Year after year, Toronto continues to surprise tourists with its ability to be a unique destination for food, culture, art, fashion, architecture and design. Iconic throughout the world because of the CN Tower, Toronto has so much to offer that tourists are often taken aback and tend not to prepare themselves for what most people see as a smaller version of New York City. At once the most populous and multicultural city in Canada, Toronto is also the fourth largest city in North America. The city, second only to New York in its multiculturalism, has such a wide range of things on offer.
Climb high to the top of CN Tower
Towering high above the city’s skyline and visible on almost any flight into the city, the CN Tower is easily Toronto’s most iconic image. Sitting pretty in the middle of a cluster of surrounding financial and business buildings, the tower is a terrifying 553.33 metres high. The third tallest tower in the world, it still remains the tallest freestanding structure in the Western Hemisphere - and any trip to Canada cannot be completed without a glimpse of this majestic building. One of the modern Seven Wonders of the World, the CN Tower has a range of attractions inside that entice tourists to not just stand and stare at it outside. In 2011, the CN Tower opened the EdgeWalk - a must for thrill-seekers, as they can walk on and around the main pod of the tower, directly above other tourists eating at the 360 degree restaurant just below. It’s the world’s highest full-circle, hands-free walk and is only open for four months of the year during summer.
Toronto’s art scene is established and diverse
Toronto is known as an artistic city having had major artists like Drake represent the city and hosting world renowned events like the Toronto International Film Festival. And nothing encompasses this mentality more than the neighbourhoods of Kensington and Queen Street West. Kensington Market is your go-to destination for all things bohemian. Located right outside the heart of downtown Toronto, it’s a small neighbourhood comprised of shops, restaurants, tiny bars and smoke shops that make you feel like you’re somewhere in Europe. With pop-up galleries, buskers on the street selling their individual paintings and many of the bars and cafes being meeting points for creatives, one can feel the creative energy in Kensington.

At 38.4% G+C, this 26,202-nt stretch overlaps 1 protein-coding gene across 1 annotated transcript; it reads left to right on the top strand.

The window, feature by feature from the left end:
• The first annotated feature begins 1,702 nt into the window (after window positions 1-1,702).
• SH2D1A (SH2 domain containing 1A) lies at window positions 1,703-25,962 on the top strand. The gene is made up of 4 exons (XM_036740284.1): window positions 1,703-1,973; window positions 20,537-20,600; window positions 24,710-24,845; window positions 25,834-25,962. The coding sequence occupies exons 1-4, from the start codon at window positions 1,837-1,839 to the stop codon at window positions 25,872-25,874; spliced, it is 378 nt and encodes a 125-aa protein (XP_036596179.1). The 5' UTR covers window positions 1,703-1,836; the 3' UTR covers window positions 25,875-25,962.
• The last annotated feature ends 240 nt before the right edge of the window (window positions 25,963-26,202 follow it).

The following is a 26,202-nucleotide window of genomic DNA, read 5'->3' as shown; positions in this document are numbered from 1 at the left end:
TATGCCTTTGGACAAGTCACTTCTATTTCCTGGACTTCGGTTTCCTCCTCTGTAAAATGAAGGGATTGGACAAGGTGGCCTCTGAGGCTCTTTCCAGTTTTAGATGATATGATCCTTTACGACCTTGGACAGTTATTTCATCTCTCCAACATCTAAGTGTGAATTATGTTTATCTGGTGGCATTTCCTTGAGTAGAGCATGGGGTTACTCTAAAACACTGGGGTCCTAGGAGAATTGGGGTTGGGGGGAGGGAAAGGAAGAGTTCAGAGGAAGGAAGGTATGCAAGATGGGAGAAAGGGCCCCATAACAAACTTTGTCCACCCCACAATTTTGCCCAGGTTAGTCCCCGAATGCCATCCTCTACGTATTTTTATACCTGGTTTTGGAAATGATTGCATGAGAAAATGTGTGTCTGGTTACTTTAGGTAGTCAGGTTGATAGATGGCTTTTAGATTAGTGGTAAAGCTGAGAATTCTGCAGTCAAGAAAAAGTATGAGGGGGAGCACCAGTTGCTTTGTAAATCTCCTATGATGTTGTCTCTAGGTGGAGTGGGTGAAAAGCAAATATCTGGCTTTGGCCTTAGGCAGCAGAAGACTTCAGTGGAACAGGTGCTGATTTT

Queen Street West is the antithesis to that but they somehow complement one another. Situated a fifteen minute walk from Kensington, Queen street is your hub for shopping and eating genre-defining foods. One of the hottest streets for fusion foods, Queen Street also has a huge shopping area, which is situated right down the street from it.
Walk around Toronto to understand it best
Toronto is similar to New York, in that one needs to just walk around to understand the city. With two main streets that intersect one another: Yonge, which runs north to south, and Bloor, which runs East to West, it’s not easy to get lost in Toronto, as the downtown area is almost a perfect grid. With that in mind, pick a direction and walk. Each block of the downtown area will reveal a new neighbourhood from Little Portugal to Little India to Little Somalia - all different cuisines, ethnicities and nationalities are represented in their little section of the city. If one has limited time, Toronto’s Chinatown is unmatched - it is one of the largest in North America - along with its Distillery district, which is a pedestrian-only village dedicated to the arts and entertainment. The latter has fantastic restaurants, festivals and art galleries on offer.
Toronto’s safety is the epitome of why you should visit
Toronto is one of the safest cities you’ll come across. Like with any major metropolis, have your wits about you when walking at night, especially if you’re by yourself. But, you’re unlikely to encounter a criminal or any kind of criminal activity in the city.
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